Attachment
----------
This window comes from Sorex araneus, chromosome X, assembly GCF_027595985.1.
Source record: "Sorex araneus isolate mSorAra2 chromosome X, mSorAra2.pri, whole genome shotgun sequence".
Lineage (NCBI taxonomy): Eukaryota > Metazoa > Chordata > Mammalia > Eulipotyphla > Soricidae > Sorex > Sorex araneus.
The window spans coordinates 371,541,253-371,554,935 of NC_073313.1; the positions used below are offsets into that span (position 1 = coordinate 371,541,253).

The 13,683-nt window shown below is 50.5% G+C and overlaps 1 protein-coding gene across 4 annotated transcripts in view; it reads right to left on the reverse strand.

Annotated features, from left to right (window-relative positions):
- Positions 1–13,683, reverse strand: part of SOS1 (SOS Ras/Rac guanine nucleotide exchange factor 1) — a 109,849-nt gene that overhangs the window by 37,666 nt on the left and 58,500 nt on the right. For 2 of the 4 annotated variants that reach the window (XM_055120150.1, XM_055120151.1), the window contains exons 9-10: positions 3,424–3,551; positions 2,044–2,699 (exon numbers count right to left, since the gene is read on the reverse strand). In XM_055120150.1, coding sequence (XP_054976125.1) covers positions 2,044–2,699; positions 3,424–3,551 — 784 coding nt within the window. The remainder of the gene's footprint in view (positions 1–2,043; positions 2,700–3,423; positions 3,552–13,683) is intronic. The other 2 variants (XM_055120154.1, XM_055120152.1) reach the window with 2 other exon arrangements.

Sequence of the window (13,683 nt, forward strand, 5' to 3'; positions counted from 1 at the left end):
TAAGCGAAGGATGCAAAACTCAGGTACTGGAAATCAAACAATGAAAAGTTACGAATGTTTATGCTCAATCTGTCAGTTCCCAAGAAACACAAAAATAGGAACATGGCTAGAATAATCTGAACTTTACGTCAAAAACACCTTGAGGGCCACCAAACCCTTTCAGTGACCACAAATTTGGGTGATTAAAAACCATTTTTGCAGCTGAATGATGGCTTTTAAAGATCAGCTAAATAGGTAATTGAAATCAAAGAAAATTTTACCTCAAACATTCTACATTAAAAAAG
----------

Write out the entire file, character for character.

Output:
This window comes from Sorex araneus, chromosome X, assembly GCF_027595985.1.
Source record: "Sorex araneus isolate mSorAra2 chromosome X, mSorAra2.pri, whole genome shotgun sequence".
Lineage (NCBI taxonomy): Eukaryota > Metazoa > Chordata > Mammalia > Eulipotyphla > Soricidae > Sorex > Sorex araneus.
The window spans coordinates 371,541,253-371,554,935 of NC_073313.1; the positions used below are offsets into that span (position 1 = coordinate 371,541,253).

The 13,683-nt window shown below is 50.5% G+C and overlaps 1 protein-coding gene across 4 annotated transcripts in view; it reads right to left on the reverse strand.

Annotated features, from left to right (window-relative positions):
- Positions 1–13,683, reverse strand: part of SOS1 (SOS Ras/Rac guanine nucleotide exchange factor 1) — a 109,849-nt gene that overhangs the window by 37,666 nt on the left and 58,500 nt on the right. For 2 of the 4 annotated variants that reach the window (XM_055120150.1, XM_055120151.1), the window contains exons 9-10: positions 3,424–3,551; positions 2,044–2,699 (exon numbers count right to left, since the gene is read on the reverse strand). In XM_055120150.1, coding sequence (XP_054976125.1) covers positions 2,044–2,699; positions 3,424–3,551 — 784 coding nt within the window. The remainder of the gene's footprint in view (positions 1–2,043; positions 2,700–3,423; positions 3,552–13,683) is intronic. The other 2 variants (XM_055120154.1, XM_055120152.1) reach the window with 2 other exon arrangements.

Sequence of the window (13,683 nt, forward strand, 5' to 3'; positions counted from 1 at the left end):
TAAGCGAAGGATGCAAAACTCAGGTACTGGAAATCAAACAATGAAAAGTTACGAATGTTTATGCTCAATCTGTCAGTTCCCAAGAAACACAAAAATAGGAACATGGCTAGAATAATCTGAACTTTACGTCAAAAACACCTTGAGGGCCACCAAACCCTTTCAGTGACCACAAATTTGGGTGATTAAAAACCATTTTTGCAGCTGAATGATGGCTTTTAAAGATCAGCTAAATAGGTAATTGAAATCAAAGAAAATTTTACCTCAAACATTCTACATTAAAAAAG